In spring 2021, Vera Longtoe Sheehan (Elnu Abenaki) met with the students of “Native Presence and Performance: Reclaiming the Indigenous Narrative,” a first-year seminar offered by Middlebury College. After the meeting, Longtoe Sheehan recommended the students interview and write about VAAA affiliated artists. This blog post is one of a series that were created for that project, respectfully submitted by a student who self-identifies as non-Native.
Due to the length of this narrative, it will be introduced in three parts over a period of three weeks. This is part one.
I am a Tribal Councilman and citizen of the Elnu Abenaki Tribe of Southern Vermont which recently was granted State Recognition after years of battling with both the State & Federal Governments. I also descend from the Eastern Cherokee my Fathers people who reside in Kentucky.
Artist, Eastern Quillworker, & Wampum, I have been involved with various art forms since I was a small child, with the help from my recently deceased maternal Aunt she fostered the talent the Creator blessed us both with.
I am currently employed as a Graphic Designer designing Police, Fire, Federal, & International Law Enforcement badges; for past 28 years.
I currently reside in Rhode Island with my wife Claudine and two daughters, Ashley age 22 and Jillian age 16 along with our Golden Retriever Abby. My Tribal duties in Vermont do take me away from home many weekends throughout the year which my wife is very understanding. The many reasons are is it’s what’s needed to build a better future for the next 7 generations of my people; I thank her and my 2 girls for their patience and understanding.
I have been doing Eastern style quillwork for the past 26 years along with other various native related beadwork and crafts and most recently learning how to create wampum beads from quahog & whelk shells. My quill work began when I became more involved with Living History/ Native Interpreting at French & Indian Living History events. The Abenaki played an important role as Allies with the French during that period. As I became more proficient, my quillwork became more sought after by other Living History people as well as other Native people.
My quillwork has been featured in numerous articles and magazines & books; also my work has been displayed in the Mingei International Museum of Folk Art in San Diego, CA, and currently I have an Underwater Panther bag on permanent display in the American Museum of Natural History in New York City, NY. My work has also have been in various local Art shows in RI as well.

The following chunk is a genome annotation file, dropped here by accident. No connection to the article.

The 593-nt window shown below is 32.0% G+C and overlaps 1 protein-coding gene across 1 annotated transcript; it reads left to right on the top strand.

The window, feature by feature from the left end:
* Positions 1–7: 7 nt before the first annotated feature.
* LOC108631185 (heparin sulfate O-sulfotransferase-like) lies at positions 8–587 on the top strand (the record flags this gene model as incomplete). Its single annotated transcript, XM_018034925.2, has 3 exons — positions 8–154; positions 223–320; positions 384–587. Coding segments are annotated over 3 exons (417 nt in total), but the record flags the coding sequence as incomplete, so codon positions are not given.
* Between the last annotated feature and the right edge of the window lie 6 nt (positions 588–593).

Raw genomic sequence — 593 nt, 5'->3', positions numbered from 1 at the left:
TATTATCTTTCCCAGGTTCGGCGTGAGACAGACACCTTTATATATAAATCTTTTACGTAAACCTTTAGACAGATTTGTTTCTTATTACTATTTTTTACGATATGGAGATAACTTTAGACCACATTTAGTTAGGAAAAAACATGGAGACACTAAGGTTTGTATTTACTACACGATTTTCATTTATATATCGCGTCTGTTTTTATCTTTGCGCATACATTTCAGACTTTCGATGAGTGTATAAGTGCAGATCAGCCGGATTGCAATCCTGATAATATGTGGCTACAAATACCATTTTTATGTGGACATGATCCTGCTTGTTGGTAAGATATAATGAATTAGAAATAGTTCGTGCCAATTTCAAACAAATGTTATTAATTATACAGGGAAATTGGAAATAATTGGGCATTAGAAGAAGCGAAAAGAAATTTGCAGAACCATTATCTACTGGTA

I hope to continue doing quill work and to become more proficient in the wampum bead work as well, my hope is to pass this onto future generations of youth within my tribe along with possibly getting future grants to allow me to travel west to Washington State to share how to do quillwork and wampum making with Native Artists in the Communities there with the hope of learning some of their traditional crafts like Cedar Hat making and Cedar carving to share with my tribe Elnu and others here on the East Coast.
I am currently trying to organize a Multi-Eastern Tribal Canoe Journey on the Connecticut River beginning at its head waters in Canada to where it spills out into Long Island Sound. This Journey will be mirrored to the same one held annually out west in Washington by the Salish Coastal peoples. My hope is that this will be a Journey to inspire our youth to make them stronger physically, mentally as well as spiritually; this will be a journey for ALL ages. We along with others here in New England hope to have a smaller version to start with by sometime next year; I urge all eastern peoples / Tribes to contact us if they are interested in being part of this hopefully Annual event. We can be reached via Facebook at Kwinitekw Canoe Journey https://www.facebook.com/groups/248209231873305/ or my Email at [email protected]
Alnobak: Wearing Our Heritage. Traveling Exhibit. Lake Champlain Maritime Museum.
Parley and Protocol: Abenaki Diplomacy Past and Present. Fort Necessity National Battlefield, Farmington, PA.
Parley and Protocol: Abenaki Diplomacy Past and Present. Lake Champlain Maritime Museum. Vergennes, VT.
First Light: Native American Artists from New England, The Flanagan Campus Art Gallery, RI
Traditional Sources, Contemporary Visions – Invitational Group Art Exhibit. Lake Champlain Maritime Museum, Vergennes, VT
All My Relations: Faces and Effigies from the Native World – Invitational Group Art Exhibit. Mt. Kearsarge Indian Museum, Warner, NH
Like Breathing: Native American Beading and Quillwork. Mt. Kearsarge Indian Museum, Warner, NH
Quilled Underwater Panther Bag. American Museum of Natural History, NYC, NY
Arrow of the Spirit. Mingei International Museum, San Diego, CA
Jones, Paul R. “Quillworkers 2: The Tradition Continues.” Muzzleloader, Nov/Dec 1999, 40
Dubin, Lois Sherr. North American Indian Jewelry and Adornment: From Prehistory to Present Concise Edition, Harry N Abrams Incorporated, NYC, NY. 2003. 71
Vermont Abenaki Artists Association
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